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New clues surface about Permian mass extinction

A team of geologists have unearthed new clues as to the cause of the Earth’s largest ever mass extinction event, at the end of the Permian close to 252 million years ago.

The researchers have found evidence that suggests the initial formation of the Siberian Traps, a large region of volcanic rock, may have triggered the extinction event – a theory supported by a large number of scientists who study the Permian and Triassic periods.

But the researchers’ new model shows that it likely wasn’t the eruption itself that led to the disappearance of 95 percent of Earth’s marine species and 70 percent of land species.

“Our model is based on new, high-resolution age data that suggests surface lava flows erupted too early to drive mass extinction” Dr. James Muirhead of Syracuse University said in a press release. “Instead, there was a subinterval of magmatism — a shorter, particular part of the [large igneous province] — that triggered a cascade of events causing mass extinction.”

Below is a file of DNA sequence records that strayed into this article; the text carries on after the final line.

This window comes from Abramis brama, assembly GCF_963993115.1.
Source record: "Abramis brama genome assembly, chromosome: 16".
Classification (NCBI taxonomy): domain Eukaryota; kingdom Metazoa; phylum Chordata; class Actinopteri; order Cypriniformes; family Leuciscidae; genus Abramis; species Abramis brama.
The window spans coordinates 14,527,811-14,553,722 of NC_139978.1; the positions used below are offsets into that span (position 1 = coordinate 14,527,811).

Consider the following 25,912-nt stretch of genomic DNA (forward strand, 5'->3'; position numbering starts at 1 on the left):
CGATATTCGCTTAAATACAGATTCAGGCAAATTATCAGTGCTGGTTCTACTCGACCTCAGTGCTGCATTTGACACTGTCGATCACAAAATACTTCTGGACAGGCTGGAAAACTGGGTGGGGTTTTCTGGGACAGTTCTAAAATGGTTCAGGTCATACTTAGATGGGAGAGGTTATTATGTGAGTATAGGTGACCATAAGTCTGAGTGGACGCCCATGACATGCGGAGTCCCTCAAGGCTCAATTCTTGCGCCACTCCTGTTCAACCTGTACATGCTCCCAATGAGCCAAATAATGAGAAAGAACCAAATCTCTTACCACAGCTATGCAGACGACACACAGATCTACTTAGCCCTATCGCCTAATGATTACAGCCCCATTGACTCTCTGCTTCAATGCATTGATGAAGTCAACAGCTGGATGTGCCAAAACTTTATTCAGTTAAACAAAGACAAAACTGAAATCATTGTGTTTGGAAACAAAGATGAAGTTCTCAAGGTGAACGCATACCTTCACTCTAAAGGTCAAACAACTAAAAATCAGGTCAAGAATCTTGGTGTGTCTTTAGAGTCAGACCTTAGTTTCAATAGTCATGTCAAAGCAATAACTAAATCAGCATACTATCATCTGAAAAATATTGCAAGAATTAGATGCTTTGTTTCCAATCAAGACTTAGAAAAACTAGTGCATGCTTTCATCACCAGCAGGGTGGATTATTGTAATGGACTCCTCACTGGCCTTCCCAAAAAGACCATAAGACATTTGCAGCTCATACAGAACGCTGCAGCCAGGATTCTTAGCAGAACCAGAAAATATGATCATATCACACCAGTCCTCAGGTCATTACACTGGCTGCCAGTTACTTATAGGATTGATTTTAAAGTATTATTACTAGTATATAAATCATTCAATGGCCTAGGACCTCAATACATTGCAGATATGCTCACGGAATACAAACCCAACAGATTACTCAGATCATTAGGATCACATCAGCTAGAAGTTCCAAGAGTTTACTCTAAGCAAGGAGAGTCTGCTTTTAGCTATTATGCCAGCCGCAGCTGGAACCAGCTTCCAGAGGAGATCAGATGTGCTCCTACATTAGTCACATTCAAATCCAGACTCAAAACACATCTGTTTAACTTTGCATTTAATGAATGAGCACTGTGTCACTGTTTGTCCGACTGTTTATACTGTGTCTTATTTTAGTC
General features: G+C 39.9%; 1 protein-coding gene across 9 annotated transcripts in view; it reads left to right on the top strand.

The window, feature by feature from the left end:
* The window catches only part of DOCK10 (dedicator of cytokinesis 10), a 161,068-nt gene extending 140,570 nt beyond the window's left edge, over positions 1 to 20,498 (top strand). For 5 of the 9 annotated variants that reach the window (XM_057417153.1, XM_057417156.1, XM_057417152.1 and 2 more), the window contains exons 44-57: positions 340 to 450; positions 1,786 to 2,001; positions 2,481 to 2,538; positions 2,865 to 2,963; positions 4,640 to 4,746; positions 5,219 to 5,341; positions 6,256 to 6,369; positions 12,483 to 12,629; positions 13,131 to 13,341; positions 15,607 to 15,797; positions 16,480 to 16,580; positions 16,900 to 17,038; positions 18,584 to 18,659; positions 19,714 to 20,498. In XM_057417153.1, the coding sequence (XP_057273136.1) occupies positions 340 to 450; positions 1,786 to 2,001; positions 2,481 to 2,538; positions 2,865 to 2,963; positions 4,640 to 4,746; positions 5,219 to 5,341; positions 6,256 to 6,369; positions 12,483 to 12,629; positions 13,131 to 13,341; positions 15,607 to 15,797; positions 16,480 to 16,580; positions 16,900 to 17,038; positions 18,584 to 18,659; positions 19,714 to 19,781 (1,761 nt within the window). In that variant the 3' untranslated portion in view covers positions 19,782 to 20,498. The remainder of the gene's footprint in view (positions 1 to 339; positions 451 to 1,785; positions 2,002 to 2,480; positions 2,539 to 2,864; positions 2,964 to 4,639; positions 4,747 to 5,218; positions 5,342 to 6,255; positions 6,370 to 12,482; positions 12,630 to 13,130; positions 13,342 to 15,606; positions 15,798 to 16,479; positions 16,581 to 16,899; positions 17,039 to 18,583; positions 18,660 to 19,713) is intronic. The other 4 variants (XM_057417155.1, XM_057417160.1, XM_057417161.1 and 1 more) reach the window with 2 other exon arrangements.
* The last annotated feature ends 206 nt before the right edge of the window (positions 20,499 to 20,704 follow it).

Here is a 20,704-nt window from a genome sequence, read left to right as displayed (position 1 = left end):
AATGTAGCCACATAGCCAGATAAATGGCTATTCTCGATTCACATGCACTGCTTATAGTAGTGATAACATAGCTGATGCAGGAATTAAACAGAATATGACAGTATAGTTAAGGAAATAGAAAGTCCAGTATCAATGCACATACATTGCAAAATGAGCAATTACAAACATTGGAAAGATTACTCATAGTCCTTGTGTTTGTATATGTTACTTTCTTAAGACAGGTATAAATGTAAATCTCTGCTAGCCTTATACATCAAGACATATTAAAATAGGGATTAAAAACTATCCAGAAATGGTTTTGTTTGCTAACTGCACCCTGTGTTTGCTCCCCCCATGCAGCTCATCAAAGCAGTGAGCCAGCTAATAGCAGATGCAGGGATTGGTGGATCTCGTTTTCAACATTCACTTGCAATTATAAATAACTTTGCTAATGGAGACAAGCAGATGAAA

Or, in other words, the extreme heat generated by magma as it formed the SIberian Traps sills may have triggered events that soon became catastrophic to life on Earth.

The Siberian Traps span more than 500,000 square miles, and may have been caused by a plume of the Earth’s mantle rising close to the surface. The flat location was the site of numerous eruptions over the course of over a million years.

The heat generated by the eruptions over such a broad swath of land appears to have spurred metamorphism of rocks and minerals in the area to form the sills – intrusions of igneous rock into existing limestone, coal and other rock formations, Muirhead and his colleagues said.

That would have released massive amounts of greenhouse gases, warming the Earth’s climate and leading to mass extinction.  

“By reexamining the timing and connection between magmatism [the movement of magma], climate change and extinction, we’ve created a model that explains what triggered the end-Permian mass extinction,” said Dr. Seth Burgess, the study’s lead author and a geologist with the U.S. Geological Survey.

The new model will be published in the journal Nature Communications.

By Kyla Cathey, staff writer

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